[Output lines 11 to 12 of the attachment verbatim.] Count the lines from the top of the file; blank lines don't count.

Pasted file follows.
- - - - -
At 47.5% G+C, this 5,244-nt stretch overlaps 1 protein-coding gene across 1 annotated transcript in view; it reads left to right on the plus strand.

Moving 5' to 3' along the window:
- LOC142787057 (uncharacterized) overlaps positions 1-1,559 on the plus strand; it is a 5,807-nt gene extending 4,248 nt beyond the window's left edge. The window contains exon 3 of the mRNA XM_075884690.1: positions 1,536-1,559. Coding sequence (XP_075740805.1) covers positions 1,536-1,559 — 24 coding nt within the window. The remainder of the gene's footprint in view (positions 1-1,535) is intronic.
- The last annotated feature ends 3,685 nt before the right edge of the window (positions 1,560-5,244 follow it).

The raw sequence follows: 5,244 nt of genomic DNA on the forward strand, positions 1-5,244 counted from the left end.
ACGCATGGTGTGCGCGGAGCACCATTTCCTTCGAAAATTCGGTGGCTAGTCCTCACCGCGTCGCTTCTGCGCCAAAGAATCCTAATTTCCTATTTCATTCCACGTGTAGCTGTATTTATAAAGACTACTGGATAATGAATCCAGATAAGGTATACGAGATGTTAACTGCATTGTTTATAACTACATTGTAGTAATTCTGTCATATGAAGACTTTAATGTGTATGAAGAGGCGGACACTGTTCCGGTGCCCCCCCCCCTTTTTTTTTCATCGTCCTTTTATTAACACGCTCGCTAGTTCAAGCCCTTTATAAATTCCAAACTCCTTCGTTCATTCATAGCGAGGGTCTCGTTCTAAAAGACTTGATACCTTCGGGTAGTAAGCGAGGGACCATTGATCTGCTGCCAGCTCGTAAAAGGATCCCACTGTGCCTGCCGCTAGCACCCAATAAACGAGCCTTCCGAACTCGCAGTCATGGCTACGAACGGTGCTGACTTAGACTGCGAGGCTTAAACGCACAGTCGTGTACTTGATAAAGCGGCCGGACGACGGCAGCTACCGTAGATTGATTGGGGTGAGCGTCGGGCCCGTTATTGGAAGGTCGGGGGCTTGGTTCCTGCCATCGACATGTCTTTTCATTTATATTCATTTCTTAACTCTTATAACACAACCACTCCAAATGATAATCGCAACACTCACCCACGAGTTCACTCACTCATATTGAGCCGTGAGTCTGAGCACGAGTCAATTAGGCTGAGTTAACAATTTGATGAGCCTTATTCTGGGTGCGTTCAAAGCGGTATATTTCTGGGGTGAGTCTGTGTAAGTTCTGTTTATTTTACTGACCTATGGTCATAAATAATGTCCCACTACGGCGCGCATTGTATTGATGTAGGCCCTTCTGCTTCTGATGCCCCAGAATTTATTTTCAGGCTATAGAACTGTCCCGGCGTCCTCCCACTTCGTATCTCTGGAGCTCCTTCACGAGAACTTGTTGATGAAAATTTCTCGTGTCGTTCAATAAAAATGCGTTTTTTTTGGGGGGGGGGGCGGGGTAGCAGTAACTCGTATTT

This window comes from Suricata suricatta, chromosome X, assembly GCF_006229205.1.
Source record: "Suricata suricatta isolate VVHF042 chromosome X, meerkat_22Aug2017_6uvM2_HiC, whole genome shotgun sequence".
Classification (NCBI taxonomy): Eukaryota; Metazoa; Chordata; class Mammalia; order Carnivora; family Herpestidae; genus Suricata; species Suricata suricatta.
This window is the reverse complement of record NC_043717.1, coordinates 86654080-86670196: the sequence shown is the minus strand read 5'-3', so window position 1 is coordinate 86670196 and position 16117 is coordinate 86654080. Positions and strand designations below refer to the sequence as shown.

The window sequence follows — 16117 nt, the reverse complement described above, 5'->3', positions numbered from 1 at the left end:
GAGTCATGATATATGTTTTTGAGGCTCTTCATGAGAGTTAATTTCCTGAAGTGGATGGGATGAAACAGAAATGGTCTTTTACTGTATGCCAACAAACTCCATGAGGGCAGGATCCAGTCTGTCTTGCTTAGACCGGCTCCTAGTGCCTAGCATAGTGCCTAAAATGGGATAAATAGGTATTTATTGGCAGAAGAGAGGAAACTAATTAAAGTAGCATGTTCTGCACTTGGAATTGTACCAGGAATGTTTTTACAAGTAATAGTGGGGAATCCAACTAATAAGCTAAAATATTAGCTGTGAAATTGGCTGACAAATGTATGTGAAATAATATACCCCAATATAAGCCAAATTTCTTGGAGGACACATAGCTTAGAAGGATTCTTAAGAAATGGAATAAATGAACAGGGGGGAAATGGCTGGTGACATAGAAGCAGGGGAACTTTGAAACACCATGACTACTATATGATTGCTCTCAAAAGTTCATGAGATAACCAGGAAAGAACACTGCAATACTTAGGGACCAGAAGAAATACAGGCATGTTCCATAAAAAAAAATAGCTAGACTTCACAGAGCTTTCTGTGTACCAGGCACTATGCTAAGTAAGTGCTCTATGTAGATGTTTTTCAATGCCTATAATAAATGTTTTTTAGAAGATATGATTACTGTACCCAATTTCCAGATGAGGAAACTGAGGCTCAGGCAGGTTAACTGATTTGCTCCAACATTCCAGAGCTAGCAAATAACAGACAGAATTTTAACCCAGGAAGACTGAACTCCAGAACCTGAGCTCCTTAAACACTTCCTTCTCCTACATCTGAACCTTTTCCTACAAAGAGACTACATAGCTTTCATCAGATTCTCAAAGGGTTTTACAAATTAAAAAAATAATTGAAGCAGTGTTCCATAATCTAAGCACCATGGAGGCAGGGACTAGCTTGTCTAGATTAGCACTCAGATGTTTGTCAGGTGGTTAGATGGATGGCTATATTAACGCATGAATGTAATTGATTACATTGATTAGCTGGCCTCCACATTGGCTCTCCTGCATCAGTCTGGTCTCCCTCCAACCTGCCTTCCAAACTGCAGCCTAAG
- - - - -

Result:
The window sequence follows — 16117 nt, the reverse complement described above, 5'->3', positions numbered from 1 at the left end:
GAGTCATGATATATGTTTTTGAGGCTCTTCATGAGAGTTAATTTCCTGAAGTGGATGGGATGAAACAGAAATGGTCTTTTACTGTATGCCAACAAACTCCATGAGGGCAGGATCCAGTCTGTCTTGCTTAGACCGGCTCCTAGTGCCTAGCATAGTGCCTAAAATGGGATAAATAGGTATTTATTGGCAGAAGAGAGGAAACTAATTAAAGTAGCATGTTCTGCACTTGGAATTGTACCAGGAATGTTTTTACAAGTAATAGTGGGGAATCCAACTAATAAGCTAAAATATTAGCTGTGAAATTGGCTGACAAATGTATGTGAAATAATATACCCCAATATAAGCCAAATTTCTTGGAGGACACATAGCTTAGAAGGATTCTTAAGAAATGGAATAAATGAACAGGGGGGAAATGGCTGGTGACATAGAAGCAGGGGAACTTTGAAACACCATGACTACTATATGATTGCTCTCAAAAGTTCATGAGATAACCAGGAAAGAACACTGCAATACTTAGGGACCAGAAGAAATACAGGCATGTTCCATAAAAAAAAATAGCTAGACTTCACAGAGCTTTCTGTGTACCAGGCACTATGCTAAGTAAGTGCTCTATGTAGATGTTTTTCAATGCCTATAATAAATGTTTTTTAGAAGATATGATTACTGTACCCAATTTCCAGATGAGGAAACTGAGGCTCAGGCAGGTTAACTGATTTGCTCCAACATTCCAGAGCTAGCAAATAACAGACAGAATTTTAACCCAGGAAGACTGAACTCCAGAACCTGAGCTCCTTAAACACTTCCTTCTCCTACATCTGAACCTTTTCCTACAAAGAGACTACATAGCTTTCATCAGATTCTCAAAGGGTTTTACAAATTAAAAAAATAATTGAAGCAGTGTTCCATAATCTAAGCACCATGGAGGCAGGGACTAGCTTGTCTAGATTAGCACTCAGATGTTTGTCAGGTGGTTAGATGGATGGCTATATTAACGCATGAATGTAATTGATTACATTGATTAGCTGGCCTCCACATTGGCTCTCCTGCATCAGTCTGGTCTCCCTCCAACCTGCCTTCCAAACTGCAGCCTAAG